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In the same spirit of the CarParrinello dynamics, at each ionic move, eq. 5.22, the parameters are optimized using eq. 2.31. This has allowed us to relax the wavefunction to the energy minimum during the ionic dynamics .
We call this technique Generalized Langevin Dynamics using Quantum Monte Carlo noisy forces(GLQ).
In order to simulate finite temperature systems using the GQL dynamics some control parameters has to be fixed for an efficient scheme.
Let us imagine that we want to simulate a system at given temperature
and density
. First of all we have to choose the friction tensor. Two choices are possible: the first one is to work with the friction as small as possible, compatibly with the QMC noise, in order not to affect dynamic properties; the second choice is to choose the friction in such a way to achieve the maximum convergence speed. In this thesis we did not investigate dynamical properties and so we opted for the second choice.
Second, we have to determine the two parameters
and
see eq. 2.33 and 5.22.
We have chosen
as big as possible to have a stable optimization. Instead
has been chosen enough small to allow the Hessian optimization to follow the ionic dynamics. This can be easily checked controlling if the forces 2.11 are zero within a given accuracy. For example for a system of
hydrogen atoms we have used a time step
of the order of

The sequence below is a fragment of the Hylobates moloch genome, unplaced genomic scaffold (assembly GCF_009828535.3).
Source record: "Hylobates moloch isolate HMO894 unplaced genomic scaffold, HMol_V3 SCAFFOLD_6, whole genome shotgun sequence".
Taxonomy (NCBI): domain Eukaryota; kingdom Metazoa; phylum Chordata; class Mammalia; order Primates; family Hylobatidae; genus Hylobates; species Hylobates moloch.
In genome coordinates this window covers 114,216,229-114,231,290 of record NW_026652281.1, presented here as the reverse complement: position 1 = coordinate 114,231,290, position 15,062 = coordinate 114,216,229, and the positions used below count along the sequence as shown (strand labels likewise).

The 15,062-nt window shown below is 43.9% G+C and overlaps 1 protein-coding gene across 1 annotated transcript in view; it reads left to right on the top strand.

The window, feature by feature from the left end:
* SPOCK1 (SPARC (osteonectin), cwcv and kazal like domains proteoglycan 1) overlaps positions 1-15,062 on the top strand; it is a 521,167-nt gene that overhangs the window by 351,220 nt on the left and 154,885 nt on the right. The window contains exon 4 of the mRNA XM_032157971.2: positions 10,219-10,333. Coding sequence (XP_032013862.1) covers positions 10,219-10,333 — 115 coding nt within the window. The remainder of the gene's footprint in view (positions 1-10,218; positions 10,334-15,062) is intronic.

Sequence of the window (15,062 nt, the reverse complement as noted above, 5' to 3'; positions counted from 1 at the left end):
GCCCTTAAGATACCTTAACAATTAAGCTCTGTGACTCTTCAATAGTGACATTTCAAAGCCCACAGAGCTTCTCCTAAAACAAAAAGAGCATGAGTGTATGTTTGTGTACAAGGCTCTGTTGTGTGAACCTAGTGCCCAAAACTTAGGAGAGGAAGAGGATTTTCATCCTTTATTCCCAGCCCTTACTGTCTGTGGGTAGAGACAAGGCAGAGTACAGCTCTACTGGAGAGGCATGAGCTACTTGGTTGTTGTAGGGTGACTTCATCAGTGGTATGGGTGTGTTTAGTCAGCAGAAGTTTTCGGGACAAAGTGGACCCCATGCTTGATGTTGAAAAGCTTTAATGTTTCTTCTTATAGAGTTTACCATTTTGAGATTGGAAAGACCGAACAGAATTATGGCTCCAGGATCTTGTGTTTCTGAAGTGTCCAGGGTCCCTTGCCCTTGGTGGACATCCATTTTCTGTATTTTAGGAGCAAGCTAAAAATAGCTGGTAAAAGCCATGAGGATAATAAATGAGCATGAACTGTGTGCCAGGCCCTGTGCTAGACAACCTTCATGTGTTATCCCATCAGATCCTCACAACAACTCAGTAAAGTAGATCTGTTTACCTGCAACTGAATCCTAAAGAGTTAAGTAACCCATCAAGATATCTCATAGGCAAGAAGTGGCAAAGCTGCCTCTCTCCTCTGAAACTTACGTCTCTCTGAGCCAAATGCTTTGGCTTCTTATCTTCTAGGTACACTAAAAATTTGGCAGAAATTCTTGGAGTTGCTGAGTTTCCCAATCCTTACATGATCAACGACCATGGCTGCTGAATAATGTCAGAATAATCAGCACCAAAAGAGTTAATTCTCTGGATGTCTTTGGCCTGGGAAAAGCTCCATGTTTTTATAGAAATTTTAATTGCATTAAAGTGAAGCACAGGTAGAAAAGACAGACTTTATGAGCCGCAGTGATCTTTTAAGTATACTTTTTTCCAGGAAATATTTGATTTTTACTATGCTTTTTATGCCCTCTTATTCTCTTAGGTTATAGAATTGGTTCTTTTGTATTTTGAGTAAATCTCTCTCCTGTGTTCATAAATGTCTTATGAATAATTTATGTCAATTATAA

for a temperature around
. For higher temperature in order to maintain the same precision between ionic dynamics and optimization of parameters the time step
is roughly rescaled as
in such a way to maintain the same mean ionic step
.
Moreover to have a stable minimization not all parameters have to be changed at each ionic step but only the most relevant, see the forthcoming section 5.4.3.
Thanks to GLQ technique we were able to simulate reasonably large systems, by using highly correlated wavefunctions with many parameters (see figure 5.1) and with essentially a single processor machine.
Figure 5.1:
Ionic dynamics of 54 hydrogen atoms using GLQ, with a time step
, starting from a BCC lattice. The trial wavefunction contains 2920 variational parameters and we have optimized 300 of them at each step. In the inset the maximum deviation
of the forces acting on the variational parameters is shown.

Subsections
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Claudio Attaccalite
20051107